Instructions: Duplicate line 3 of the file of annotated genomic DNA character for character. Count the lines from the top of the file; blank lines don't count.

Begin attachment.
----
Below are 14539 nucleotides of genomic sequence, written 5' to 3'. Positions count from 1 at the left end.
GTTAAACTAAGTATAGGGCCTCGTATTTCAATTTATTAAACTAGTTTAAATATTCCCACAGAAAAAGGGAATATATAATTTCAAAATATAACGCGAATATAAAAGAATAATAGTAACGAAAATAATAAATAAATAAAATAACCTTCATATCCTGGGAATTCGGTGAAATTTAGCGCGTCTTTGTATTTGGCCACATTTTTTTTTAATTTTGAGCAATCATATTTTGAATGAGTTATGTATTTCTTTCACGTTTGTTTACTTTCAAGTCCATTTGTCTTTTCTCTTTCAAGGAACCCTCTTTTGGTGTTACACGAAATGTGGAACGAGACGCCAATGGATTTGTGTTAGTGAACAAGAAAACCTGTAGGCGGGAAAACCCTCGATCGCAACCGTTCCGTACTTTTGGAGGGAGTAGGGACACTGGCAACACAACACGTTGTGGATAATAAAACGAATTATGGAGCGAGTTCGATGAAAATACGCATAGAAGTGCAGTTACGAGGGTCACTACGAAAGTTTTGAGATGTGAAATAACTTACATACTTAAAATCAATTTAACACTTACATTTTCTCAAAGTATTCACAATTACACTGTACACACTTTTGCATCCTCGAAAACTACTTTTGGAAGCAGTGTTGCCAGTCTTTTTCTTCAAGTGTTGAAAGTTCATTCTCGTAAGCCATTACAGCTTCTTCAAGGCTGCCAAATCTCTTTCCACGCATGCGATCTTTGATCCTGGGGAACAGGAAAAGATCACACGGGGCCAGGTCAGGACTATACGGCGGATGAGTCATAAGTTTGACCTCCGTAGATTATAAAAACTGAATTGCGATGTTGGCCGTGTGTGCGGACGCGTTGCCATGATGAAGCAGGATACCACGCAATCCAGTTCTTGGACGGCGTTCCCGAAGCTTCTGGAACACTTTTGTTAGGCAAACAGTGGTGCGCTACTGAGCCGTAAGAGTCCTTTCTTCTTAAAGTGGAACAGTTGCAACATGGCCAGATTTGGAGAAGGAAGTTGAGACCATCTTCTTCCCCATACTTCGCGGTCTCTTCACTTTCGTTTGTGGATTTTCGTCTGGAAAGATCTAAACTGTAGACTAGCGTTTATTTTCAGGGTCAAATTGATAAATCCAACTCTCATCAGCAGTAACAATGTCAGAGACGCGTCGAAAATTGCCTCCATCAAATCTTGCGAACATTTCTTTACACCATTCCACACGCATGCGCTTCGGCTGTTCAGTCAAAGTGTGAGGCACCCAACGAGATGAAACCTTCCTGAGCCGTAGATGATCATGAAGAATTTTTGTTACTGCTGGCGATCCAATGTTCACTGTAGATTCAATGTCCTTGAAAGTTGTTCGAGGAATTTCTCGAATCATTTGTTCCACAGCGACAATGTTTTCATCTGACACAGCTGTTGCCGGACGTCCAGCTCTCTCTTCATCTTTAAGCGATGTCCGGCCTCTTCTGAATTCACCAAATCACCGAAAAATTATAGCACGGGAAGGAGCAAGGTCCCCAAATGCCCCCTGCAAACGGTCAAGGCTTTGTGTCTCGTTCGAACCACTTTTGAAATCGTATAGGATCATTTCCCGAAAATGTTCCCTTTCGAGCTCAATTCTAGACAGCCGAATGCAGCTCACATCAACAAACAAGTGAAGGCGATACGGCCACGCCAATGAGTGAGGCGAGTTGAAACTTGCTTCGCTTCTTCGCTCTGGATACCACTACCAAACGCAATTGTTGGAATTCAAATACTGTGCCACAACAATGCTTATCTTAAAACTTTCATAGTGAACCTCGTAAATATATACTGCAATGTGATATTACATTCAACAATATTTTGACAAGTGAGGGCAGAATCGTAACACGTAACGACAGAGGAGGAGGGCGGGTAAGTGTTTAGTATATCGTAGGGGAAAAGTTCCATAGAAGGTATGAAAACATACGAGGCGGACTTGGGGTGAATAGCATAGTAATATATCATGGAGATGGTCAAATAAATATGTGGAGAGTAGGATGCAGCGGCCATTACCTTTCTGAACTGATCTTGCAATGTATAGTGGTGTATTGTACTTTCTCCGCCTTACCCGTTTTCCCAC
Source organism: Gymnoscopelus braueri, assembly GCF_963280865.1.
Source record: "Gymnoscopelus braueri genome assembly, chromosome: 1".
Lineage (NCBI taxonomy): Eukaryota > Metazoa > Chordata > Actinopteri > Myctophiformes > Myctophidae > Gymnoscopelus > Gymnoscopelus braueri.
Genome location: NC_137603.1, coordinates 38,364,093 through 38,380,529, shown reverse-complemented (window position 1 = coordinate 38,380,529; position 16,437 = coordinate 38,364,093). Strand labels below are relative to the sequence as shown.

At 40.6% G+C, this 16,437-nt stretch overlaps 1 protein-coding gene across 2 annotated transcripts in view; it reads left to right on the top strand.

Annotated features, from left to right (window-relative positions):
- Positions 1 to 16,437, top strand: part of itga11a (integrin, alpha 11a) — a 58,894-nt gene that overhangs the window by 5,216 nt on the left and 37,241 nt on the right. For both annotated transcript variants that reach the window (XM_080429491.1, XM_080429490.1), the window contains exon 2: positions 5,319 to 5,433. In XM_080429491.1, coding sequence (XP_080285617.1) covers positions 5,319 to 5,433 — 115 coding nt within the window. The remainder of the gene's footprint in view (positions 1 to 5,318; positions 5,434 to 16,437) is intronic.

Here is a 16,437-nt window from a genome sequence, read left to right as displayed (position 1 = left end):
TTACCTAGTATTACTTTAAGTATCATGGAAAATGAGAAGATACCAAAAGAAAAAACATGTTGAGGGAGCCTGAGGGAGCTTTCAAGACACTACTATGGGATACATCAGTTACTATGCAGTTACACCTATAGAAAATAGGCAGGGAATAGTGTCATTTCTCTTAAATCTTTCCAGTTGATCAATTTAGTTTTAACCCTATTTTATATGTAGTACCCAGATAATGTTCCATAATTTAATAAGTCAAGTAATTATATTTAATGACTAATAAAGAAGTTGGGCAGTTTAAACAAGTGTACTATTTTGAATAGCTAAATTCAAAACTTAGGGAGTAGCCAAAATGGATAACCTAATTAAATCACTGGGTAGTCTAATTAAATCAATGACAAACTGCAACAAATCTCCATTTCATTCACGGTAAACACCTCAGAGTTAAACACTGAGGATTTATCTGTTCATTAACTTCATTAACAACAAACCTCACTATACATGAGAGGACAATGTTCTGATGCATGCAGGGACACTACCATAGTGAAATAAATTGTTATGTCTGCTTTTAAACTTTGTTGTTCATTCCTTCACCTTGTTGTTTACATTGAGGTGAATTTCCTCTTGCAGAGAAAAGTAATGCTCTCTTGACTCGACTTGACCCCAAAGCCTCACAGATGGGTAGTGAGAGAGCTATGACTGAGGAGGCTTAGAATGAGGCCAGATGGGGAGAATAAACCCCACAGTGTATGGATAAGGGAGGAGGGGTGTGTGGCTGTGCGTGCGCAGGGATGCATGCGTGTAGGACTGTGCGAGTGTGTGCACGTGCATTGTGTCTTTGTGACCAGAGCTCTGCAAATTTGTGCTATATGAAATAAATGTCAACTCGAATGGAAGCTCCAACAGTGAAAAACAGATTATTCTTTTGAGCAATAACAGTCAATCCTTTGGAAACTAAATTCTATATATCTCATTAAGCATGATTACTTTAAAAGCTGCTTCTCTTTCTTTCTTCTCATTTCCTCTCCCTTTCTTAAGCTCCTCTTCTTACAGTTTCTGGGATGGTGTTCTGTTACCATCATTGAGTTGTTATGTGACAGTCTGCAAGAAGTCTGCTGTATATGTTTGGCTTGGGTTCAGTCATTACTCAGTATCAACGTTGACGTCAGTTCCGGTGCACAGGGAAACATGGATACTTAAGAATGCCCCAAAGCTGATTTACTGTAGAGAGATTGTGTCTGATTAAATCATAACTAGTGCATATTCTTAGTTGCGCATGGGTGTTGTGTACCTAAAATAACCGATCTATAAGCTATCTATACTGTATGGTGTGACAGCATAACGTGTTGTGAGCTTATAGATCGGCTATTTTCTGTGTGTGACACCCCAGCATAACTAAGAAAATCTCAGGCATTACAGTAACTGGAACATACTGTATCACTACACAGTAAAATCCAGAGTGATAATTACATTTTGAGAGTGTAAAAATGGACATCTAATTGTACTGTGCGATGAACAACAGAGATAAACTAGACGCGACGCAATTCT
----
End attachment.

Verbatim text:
Source organism: Gymnoscopelus braueri, assembly GCF_963280865.1.